Ryan said the vendor, Phoenix Graphics, will reprint the ballot packages, which will be mailed out to all the potentially affected voters “to make certain that absolutely no disenfranchisement occurs in the borough of Brooklyn.” He said the vendor will bear the cost of the reprint and redistribution.
Phoenix Graphics did not immediately respond to a request from The Post seeking comment.
Ryan did not disclose the number of affected voters. Melissa DeRosa, secretary to New York Gov. Andrew M. Cuomo (D), told reporters during a news conference that the error affected about 100,000 people in Brooklyn.
“To say we’re troubled by this is the understatement of the year,” DeRosa said Tuesday.
Valerie Vazquez-Diaz, a spokeswoman for the board of elections, did not immediately respond to a request for comment from The Post but told CNN the error affected 99,477 voters.
The new ballots will contain inserts explaining to voters why they’re getting another one, Ryan said. The board will also attempt to reach out to voters to explain the error, and will use social media to inform voters of the problem.
“It is essential that confidence be established in this process and that we make certain that all of the voters who potentially have a problem have a full and fair opportunity to remedy that problem,” Ryan said.
The elections board called on New Yorkers who received the envelopes with the wrong name to contact them via Twitter or email or to call 866-868-3692. The board also posted the message on its Facebook page.
Numerous New Yorkers reported Monday that they had received mixed-up return envelopes, which could invalidate their votes if they tried to mail them in.
Brooklyn resident Kabeer Malhotra requested an absentee ballot for the first time, hoping to avoid the perils of a voting booth during the coronavirus pandemic. But he tore open his ballot Monday to find a return envelope with someone else’s name printed on the front.
In a tweet, New York Mayor Bill de Blasio (D) called the incident “unacceptable.”
He urged voters to check to make sure the oath envelopes included with their ballot has the correct name and address. “If it is incorrect, DO NOT USE IT,” the mayor tweeted.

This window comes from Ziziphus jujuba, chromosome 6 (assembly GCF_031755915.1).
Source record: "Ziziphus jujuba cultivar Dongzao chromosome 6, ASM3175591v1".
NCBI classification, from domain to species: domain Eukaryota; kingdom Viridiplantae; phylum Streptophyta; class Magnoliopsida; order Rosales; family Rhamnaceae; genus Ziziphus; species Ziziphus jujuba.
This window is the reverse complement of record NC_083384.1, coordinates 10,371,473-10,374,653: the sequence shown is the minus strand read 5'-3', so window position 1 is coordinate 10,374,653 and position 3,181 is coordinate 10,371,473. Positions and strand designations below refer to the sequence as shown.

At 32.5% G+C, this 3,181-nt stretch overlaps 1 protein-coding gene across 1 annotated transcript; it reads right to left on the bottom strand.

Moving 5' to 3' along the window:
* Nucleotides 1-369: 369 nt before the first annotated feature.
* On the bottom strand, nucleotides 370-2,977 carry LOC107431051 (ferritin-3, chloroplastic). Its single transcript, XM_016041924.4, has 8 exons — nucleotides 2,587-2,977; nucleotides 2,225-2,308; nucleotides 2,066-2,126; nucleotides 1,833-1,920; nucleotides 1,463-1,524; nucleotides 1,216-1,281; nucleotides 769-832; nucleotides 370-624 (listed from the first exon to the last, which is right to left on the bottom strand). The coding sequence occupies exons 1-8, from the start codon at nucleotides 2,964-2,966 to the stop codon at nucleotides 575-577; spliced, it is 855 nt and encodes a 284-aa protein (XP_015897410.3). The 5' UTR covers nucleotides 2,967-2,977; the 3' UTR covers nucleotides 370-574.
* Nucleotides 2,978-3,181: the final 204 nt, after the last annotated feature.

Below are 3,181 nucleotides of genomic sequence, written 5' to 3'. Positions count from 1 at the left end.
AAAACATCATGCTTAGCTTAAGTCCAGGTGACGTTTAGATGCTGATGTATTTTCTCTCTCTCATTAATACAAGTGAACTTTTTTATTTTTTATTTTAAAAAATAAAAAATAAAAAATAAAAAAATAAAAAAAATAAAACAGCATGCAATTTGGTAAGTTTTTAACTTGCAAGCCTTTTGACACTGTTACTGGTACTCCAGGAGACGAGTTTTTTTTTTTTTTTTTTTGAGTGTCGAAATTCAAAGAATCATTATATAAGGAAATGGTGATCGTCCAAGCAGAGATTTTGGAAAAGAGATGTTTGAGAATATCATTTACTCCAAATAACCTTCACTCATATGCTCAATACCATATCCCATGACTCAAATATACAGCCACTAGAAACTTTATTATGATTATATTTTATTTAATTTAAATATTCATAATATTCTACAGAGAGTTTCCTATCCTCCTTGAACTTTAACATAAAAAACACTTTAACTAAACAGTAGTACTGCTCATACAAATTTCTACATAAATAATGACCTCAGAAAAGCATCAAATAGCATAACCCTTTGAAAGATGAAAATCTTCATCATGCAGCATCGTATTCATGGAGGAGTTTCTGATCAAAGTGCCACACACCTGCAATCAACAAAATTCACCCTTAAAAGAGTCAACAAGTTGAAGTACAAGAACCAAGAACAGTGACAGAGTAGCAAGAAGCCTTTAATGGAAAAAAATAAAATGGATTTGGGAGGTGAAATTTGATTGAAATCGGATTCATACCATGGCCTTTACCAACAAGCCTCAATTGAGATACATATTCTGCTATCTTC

The mass error comes soon after the elections board struggled to tally a flood of absentee ballots in June primaries, leaving some races undecided for weeks. As Republican critics relentlessly assail the security of mail-in voting, the latest mishap — which President Trump highlighted in retweets about the ballot errors — will only add fuel to that argument, Malhotra worries.
“The rhetoric our president is using and all the fearmongering over mail-in voting makes me worry there’s going to be so much hysteria around errors like this, that people are going to panic,” Malhotra, a 36-year-old who works in the TV and film industry, told The Washington Post. “Some people won’t know what to do.”
Advocates said they were hearing from affected voters in Brooklyn. Many Brooklyn residents also took to Twitter on Monday evening to share their personal stories of mislabeled return envelopes.
“I have heard from dozens of voters individually today, all concentrated in Brooklyn, that they have received return ballot envelopes that are not in their name,” Ali Najmi, a New York elections lawyer, told The Post.
Crystal Hudson, a candidate for New York City Council, said a neighbor sent her a message that she had received Hudson’s return envelope by mistake. Confused, Hudson then opened all three of her family’s absentee ballots and found that each had the wrong return envelope inside.
“So let’s recap — my neighbor’s wife has my absentee ballot; he has his wife’s ballot; and his is missing,” she tweeted. “These neighbors also shared that they are immigrants & are very excited to vote in their first presidential election as citizens.”
Terry Kinney, an actor and director best known for his role on HBO’s “Oz,” said he opened his absentee ballot Monday after reading about the problems.
“Lo and behold- I got someone else’s ballot,” he tweeted, adding, “Come on, this is a nightmare.”
Carlina Rivera, a city council member, noted that she wrote an op-ed in July demanding a review of the city’s elections vendors after issues delivering absentee primary ballots to voters. Instead, she tweeted, the board of elections “ignored my warnings w/ disastrous results. There must be a reckoning, starting at the top.”
The mislabeled envelopes weren’t the only printing error spotted Monday.
NYC Votes, a voter education organization, noted that some residents had gotten ballots labeled “Official Absentee Military Ballot,” even though they’re not in the military. The organization blamed the issue on a missing slash between the words “absentee” and “military,” and it said those ballots are still valid.
The election boards also tweeted reiterating that such ballots are correct, “even if you are not a military voter.”
Malhotra said that rather than risk another mailing mishap, he’s going to cast his ballot in person at an early-voting site.
“I’m privileged because I can go in person and make absolutely sure my vote will be counted,” he said. “But I know there are so many essential workers who don’t have that privilege.”